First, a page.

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4 of 5 PR Experts Don’t Think Americans Can Tell the Difference Between Fake News Sites and Legitimate Sources

Computer laptop keyboard with the words FAKE NEWS in red letters on black keys, selected focus, narrow depth of fieldWorldcom PR Group Weighs in on Strategies that Communicators Can Employ

As fake news and “alternative facts” continue to generate humorous online memes and punch lines, public relations and marketing professionals have an urgent need to discuss how fake news seriously affects brands. According to a new partner survey conducted by the Worldcom Public Relations Group, a global partnership of independent public relations firms, over 80 percent of respondents indicated that they do not believe the American news-consuming public is able to identify fake news—an alarming revelation for communications pros. The survey also revealed that over 50 percent of respondents have had to counsel clients on the topic of fake news in the last 45 days.

“The truth about fake news is that, sadly, this is a very serious and legitimate issue that affects the integrity of the PR and marketing professions, as well as the ultimate end result of informing the news-consuming public,” said Jonathan Bloom, marketing chair of Worldcom Public Relations Group Americas Region and CEO of McGrath/Power Public Relations and Communications, in a news release. “Certainly, over the years, marketers and brands have enjoyed a fair amount of freedom pushing the boundaries of news dissemination, but the current climate has forced us to confront the more sinister motives of spreading fake news. We’ve seen firsthand the dangers of how false news stories spread on social media platforms, making it even more important now for PR and marketing agencies to counsel their clients on these external factors and how these alarming trends can impact their brands.”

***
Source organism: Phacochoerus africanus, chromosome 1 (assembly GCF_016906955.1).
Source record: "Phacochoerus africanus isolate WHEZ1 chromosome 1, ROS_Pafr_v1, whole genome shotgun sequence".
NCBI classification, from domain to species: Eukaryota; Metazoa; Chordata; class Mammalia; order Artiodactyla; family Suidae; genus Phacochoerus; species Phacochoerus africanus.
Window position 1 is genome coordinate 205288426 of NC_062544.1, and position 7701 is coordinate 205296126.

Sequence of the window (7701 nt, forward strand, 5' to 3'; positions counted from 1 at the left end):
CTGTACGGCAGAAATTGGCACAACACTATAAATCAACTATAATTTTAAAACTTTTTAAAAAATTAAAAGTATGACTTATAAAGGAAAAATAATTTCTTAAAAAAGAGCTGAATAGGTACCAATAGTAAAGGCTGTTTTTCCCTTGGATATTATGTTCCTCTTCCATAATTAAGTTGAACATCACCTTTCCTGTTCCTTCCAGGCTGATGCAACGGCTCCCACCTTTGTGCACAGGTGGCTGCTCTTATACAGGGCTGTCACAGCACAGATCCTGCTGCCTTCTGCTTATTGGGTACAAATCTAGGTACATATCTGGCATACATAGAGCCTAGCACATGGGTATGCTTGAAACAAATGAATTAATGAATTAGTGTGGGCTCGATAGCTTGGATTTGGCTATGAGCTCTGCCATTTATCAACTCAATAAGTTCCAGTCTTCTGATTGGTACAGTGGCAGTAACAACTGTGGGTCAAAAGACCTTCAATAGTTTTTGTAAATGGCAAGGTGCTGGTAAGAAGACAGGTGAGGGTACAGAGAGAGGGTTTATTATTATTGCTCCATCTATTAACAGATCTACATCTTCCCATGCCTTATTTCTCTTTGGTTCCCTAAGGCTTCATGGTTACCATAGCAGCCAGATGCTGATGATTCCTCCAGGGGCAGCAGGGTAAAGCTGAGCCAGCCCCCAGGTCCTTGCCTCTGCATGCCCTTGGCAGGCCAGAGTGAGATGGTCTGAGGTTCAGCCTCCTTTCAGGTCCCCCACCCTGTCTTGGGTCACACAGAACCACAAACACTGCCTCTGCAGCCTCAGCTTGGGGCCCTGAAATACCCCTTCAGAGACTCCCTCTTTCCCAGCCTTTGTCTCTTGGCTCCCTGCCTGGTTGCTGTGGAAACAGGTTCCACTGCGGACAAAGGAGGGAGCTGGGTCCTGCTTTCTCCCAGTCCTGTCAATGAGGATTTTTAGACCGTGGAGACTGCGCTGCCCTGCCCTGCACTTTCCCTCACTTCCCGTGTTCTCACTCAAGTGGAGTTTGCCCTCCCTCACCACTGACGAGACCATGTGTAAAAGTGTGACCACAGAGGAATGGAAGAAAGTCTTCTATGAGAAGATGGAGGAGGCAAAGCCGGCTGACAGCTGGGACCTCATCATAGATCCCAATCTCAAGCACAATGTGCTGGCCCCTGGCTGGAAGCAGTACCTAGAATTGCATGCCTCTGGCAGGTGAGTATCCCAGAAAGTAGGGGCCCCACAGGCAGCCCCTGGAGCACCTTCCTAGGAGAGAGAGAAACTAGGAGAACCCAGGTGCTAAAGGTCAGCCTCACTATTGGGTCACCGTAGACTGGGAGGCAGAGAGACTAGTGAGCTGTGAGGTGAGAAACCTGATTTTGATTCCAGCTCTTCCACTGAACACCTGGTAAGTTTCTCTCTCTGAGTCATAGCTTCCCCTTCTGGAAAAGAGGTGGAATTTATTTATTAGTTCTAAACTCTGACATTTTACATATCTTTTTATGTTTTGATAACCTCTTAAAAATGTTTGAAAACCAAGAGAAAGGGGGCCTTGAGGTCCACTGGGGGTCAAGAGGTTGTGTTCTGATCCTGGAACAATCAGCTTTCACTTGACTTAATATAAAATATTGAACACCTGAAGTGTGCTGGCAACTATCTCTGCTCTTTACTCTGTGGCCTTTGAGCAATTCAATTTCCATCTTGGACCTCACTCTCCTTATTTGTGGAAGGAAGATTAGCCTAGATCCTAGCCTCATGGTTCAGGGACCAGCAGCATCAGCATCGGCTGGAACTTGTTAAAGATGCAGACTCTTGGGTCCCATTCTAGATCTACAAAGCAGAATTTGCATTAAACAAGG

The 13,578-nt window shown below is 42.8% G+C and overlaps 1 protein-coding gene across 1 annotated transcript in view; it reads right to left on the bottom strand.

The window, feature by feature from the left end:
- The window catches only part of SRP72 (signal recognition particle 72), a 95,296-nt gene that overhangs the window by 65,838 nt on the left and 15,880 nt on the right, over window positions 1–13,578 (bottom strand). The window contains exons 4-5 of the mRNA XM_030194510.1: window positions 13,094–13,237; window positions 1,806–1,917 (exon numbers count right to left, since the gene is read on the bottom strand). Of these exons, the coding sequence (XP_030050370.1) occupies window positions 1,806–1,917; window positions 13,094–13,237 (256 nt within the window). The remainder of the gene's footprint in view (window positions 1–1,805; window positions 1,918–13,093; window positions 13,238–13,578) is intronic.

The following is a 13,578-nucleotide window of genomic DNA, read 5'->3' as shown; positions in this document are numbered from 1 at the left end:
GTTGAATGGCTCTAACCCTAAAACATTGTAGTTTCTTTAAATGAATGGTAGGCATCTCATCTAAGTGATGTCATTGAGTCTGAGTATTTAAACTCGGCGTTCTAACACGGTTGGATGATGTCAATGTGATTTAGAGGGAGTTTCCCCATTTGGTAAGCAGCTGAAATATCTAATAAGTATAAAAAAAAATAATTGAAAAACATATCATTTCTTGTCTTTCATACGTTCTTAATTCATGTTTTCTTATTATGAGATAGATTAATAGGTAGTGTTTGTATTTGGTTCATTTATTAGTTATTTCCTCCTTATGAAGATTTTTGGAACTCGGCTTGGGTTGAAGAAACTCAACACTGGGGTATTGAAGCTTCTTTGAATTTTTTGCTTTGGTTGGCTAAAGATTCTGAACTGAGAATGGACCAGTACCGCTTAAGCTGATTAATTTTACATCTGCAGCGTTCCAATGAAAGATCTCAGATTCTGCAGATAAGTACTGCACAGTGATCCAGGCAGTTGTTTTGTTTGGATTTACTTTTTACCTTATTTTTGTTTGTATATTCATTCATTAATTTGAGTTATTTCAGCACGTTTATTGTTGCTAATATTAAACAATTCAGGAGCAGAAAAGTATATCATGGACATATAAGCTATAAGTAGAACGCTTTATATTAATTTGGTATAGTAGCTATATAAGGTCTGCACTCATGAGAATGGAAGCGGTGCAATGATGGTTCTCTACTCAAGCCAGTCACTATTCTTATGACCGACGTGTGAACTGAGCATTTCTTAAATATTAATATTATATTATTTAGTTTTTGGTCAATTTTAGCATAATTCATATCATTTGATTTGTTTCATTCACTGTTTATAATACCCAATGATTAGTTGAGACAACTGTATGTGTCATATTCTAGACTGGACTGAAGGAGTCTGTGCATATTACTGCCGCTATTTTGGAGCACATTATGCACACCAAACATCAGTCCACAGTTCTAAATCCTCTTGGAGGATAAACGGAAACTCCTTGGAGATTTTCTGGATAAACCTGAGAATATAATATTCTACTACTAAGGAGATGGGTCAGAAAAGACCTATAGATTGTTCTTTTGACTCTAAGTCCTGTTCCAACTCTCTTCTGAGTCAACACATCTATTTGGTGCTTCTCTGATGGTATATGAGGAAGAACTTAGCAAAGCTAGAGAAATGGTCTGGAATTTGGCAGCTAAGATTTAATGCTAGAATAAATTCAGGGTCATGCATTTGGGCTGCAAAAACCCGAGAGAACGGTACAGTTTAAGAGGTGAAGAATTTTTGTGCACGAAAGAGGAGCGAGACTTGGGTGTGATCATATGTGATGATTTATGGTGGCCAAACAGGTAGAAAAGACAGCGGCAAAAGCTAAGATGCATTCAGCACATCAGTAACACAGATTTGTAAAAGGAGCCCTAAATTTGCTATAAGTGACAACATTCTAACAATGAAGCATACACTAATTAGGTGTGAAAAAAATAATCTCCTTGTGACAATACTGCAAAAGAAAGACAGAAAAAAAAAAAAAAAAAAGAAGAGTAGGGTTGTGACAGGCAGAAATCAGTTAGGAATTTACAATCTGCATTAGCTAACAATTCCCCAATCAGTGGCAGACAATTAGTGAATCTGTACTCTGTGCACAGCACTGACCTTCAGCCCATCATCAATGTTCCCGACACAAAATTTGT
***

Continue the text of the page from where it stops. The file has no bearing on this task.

Worldcom partners agreed that organizations that found themselves victim of a fake news story should approach the story with a strategy similar to that used in any other crisis communications situation: Assess, contain and combat. The proliferation of fake news and its potential for rapid reach on social media have made it essential for all communications teams to consider strategies now rather than waiting until the company or brand finds itself the subject of a fake news story.

Many fake news stories appear on websites that do not follow the same journalistic code of ethics as publications, such as The New York Times or The Washington Post, making it essential for communications teams to be prepared to leverage social media channels to share data, images, videos and third-party sources to correct fake news stories in a convincing manner. Finally, just as with any crisis communications situation, information that could be interpreted as validation for a fake news claim should be disclosed immediately. Full transparency is paramount to diffusing any negative story, fake or otherwise.

Adding context to the partner survey, Worldcom leveraged Voxpopme, a powerful video platform that allows brands to capture instantaneous feedback from any audience, to collect real-time perspectives and opinions from its global members on these issues about fake news. See a compilation of video responses here.

Source: Business Wire; edited by Richard Carufel

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